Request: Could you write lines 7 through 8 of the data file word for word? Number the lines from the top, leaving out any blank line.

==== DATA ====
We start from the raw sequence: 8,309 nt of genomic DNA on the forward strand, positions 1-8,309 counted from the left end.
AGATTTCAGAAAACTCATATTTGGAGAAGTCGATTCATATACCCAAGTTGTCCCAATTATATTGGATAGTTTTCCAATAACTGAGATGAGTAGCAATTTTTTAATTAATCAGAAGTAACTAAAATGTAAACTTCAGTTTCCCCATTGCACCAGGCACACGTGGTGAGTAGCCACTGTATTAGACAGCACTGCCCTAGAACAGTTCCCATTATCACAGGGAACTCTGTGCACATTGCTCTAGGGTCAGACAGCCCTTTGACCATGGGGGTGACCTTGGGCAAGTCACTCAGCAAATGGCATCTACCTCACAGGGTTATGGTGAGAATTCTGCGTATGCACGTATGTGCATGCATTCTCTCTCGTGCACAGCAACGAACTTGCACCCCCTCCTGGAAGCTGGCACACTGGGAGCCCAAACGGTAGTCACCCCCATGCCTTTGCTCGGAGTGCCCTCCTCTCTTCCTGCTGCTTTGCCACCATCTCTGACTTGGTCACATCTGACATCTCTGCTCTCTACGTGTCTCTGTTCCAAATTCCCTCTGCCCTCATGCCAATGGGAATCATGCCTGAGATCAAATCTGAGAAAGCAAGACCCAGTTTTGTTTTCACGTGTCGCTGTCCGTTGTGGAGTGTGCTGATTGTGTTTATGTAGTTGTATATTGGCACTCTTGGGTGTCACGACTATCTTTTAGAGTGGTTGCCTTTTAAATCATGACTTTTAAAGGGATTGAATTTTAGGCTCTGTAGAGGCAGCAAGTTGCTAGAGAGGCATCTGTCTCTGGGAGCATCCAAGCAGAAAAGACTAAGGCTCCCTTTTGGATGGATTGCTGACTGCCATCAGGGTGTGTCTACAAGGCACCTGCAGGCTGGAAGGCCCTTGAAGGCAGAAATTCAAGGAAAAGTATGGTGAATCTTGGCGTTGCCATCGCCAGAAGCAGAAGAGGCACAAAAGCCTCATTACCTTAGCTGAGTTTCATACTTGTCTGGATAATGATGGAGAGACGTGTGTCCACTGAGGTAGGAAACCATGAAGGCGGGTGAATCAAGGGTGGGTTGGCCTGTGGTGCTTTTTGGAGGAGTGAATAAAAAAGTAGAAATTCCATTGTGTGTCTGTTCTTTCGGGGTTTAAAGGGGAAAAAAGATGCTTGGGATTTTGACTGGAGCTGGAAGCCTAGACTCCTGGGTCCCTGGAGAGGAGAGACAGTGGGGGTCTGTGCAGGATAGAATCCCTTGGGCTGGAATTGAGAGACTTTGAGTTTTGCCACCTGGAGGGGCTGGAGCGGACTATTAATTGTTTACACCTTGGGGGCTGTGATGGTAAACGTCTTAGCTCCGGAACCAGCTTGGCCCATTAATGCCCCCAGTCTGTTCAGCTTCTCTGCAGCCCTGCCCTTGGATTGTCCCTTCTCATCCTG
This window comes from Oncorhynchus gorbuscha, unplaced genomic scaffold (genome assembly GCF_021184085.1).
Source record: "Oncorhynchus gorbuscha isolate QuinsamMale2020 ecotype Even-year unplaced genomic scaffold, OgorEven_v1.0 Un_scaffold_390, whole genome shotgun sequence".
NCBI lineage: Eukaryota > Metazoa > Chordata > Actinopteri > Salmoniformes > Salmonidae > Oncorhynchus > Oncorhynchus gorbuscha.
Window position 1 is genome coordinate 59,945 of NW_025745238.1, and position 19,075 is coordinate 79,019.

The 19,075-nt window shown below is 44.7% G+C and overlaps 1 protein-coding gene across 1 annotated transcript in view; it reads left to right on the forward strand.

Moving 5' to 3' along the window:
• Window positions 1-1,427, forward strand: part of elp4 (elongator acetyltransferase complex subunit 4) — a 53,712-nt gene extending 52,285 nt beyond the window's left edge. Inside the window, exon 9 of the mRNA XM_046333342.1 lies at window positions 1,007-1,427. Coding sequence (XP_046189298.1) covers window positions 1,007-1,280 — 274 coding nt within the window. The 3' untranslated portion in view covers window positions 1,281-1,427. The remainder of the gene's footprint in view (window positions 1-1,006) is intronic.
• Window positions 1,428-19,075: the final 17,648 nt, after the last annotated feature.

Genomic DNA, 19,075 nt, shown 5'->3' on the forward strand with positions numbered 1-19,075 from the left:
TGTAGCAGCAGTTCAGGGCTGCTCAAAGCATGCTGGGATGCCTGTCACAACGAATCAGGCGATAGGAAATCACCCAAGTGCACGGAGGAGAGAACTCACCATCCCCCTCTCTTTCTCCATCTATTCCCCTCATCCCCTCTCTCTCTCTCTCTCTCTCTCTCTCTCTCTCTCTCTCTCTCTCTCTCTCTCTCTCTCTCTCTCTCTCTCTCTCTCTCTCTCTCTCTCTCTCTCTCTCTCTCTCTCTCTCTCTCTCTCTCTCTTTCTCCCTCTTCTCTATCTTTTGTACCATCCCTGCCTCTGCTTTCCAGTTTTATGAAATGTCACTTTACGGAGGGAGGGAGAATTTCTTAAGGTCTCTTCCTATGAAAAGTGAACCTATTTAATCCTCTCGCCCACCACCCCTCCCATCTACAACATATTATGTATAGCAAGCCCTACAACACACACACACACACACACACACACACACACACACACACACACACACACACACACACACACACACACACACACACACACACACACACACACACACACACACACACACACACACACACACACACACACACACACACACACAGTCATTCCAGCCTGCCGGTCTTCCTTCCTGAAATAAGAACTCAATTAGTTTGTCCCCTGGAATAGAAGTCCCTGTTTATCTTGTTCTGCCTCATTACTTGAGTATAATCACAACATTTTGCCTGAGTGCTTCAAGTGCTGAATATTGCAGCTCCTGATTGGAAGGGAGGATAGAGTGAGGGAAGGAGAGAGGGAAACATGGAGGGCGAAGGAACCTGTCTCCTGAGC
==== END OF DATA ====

The 19,075-nt window shown below is 44.7% G+C and overlaps 1 protein-coding gene across 1 annotated transcript in view; it reads left to right on the forward strand.

Moving 5' to 3' along the window: